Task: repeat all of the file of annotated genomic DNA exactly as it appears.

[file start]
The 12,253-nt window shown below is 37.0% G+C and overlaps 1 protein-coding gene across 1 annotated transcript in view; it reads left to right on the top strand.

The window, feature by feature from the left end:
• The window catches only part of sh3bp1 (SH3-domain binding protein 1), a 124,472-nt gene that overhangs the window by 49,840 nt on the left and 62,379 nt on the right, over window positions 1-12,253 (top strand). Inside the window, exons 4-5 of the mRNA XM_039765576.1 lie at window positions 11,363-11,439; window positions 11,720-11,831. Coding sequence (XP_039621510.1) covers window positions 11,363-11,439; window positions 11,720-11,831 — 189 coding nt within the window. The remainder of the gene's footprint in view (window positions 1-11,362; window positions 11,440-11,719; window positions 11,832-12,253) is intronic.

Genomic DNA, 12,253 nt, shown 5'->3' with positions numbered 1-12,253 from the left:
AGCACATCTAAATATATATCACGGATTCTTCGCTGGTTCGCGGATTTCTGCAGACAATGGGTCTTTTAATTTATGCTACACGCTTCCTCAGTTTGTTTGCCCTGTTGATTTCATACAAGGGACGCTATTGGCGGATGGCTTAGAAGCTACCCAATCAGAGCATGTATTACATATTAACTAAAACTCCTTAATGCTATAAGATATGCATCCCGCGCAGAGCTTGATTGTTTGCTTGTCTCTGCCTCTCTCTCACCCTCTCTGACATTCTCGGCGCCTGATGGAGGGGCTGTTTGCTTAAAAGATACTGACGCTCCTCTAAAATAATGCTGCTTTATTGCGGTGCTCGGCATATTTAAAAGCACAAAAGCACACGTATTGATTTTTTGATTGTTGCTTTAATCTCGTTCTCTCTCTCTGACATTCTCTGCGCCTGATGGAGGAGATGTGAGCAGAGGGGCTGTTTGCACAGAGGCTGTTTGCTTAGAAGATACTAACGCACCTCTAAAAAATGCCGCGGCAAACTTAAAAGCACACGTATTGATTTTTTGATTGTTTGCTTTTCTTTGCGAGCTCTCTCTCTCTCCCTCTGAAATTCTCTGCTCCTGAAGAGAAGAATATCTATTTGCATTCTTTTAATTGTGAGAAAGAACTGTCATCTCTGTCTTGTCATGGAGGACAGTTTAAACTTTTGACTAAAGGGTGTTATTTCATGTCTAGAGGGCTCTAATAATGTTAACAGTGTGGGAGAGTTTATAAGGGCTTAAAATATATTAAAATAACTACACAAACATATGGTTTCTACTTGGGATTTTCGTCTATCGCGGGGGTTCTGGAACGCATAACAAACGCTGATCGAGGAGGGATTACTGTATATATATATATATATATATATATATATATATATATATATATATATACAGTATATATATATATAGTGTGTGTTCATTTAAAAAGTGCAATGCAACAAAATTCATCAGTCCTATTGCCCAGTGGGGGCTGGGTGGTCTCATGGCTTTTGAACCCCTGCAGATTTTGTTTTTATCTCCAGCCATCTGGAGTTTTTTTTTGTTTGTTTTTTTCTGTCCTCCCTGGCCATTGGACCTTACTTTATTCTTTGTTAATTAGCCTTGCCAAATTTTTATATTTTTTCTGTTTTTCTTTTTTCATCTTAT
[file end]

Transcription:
The 12,253-nt window shown below is 37.0% G+C and overlaps 1 protein-coding gene across 1 annotated transcript in view; it reads left to right on the top strand.

The window, feature by feature from the left end:
• The window catches only part of sh3bp1 (SH3-domain binding protein 1), a 124,472-nt gene that overhangs the window by 49,840 nt on the left and 62,379 nt on the right, over window positions 1-12,253 (top strand). Inside the window, exons 4-5 of the mRNA XM_039765576.1 lie at window positions 11,363-11,439; window positions 11,720-11,831. Coding sequence (XP_039621510.1) covers window positions 11,363-11,439; window positions 11,720-11,831 — 189 coding nt within the window. The remainder of the gene's footprint in view (window positions 1-11,362; window positions 11,440-11,719; window positions 11,832-12,253) is intronic.

Genomic DNA, 12,253 nt, shown 5'->3' with positions numbered 1-12,253 from the left:
AGCACATCTAAATATATATCACGGATTCTTCGCTGGTTCGCGGATTTCTGCAGACAATGGGTCTTTTAATTTATGCTACACGCTTCCTCAGTTTGTTTGCCCTGTTGATTTCATACAAGGGACGCTATTGGCGGATGGCTTAGAAGCTACCCAATCAGAGCATGTATTACATATTAACTAAAACTCCTTAATGCTATAAGATATGCATCCCGCGCAGAGCTTGATTGTTTGCTTGTCTCTGCCTCTCTCTCACCCTCTCTGACATTCTCGGCGCCTGATGGAGGGGCTGTTTGCTTAAAAGATACTGACGCTCCTCTAAAATAATGCTGCTTTATTGCGGTGCTCGGCATATTTAAAAGCACAAAAGCACACGTATTGATTTTTTGATTGTTGCTTTAATCTCGTTCTCTCTCTCTGACATTCTCTGCGCCTGATGGAGGAGATGTGAGCAGAGGGGCTGTTTGCACAGAGGCTGTTTGCTTAGAAGATACTAACGCACCTCTAAAAAATGCCGCGGCAAACTTAAAAGCACACGTATTGATTTTTTGATTGTTTGCTTTTCTTTGCGAGCTCTCTCTCTCTCCCTCTGAAATTCTCTGCTCCTGAAGAGAAGAATATCTATTTGCATTCTTTTAATTGTGAGAAAGAACTGTCATCTCTGTCTTGTCATGGAGGACAGTTTAAACTTTTGACTAAAGGGTGTTATTTCATGTCTAGAGGGCTCTAATAATGTTAACAGTGTGGGAGAGTTTATAAGGGCTTAAAATATATTAAAATAACTACACAAACATATGGTTTCTACTTGGGATTTTCGTCTATCGCGGGGGTTCTGGAACGCATAACAAACGCTGATCGAGGAGGGATTACTGTATATATATATATATATATATATATATATATATATATATATATATATACAGTATATATATATATAGTGTGTGTTCATTTAAAAAGTGCAATGCAACAAAATTCATCAGTCCTATTGCCCAGTGGGGGCTGGGTGGTCTCATGGCTTTTGAACCCCTGCAGATTTTGTTTTTATCTCCAGCCATCTGGAGTTTTTTTTTGTTTGTTTTTTTCTGTCCTCCCTGGCCATTGGACCTTACTTTATTCTTTGTTAATTAGCCTTGCCAAATTTTTATATTTTTTCTGTTTTTCTTTTTTCATCTTAT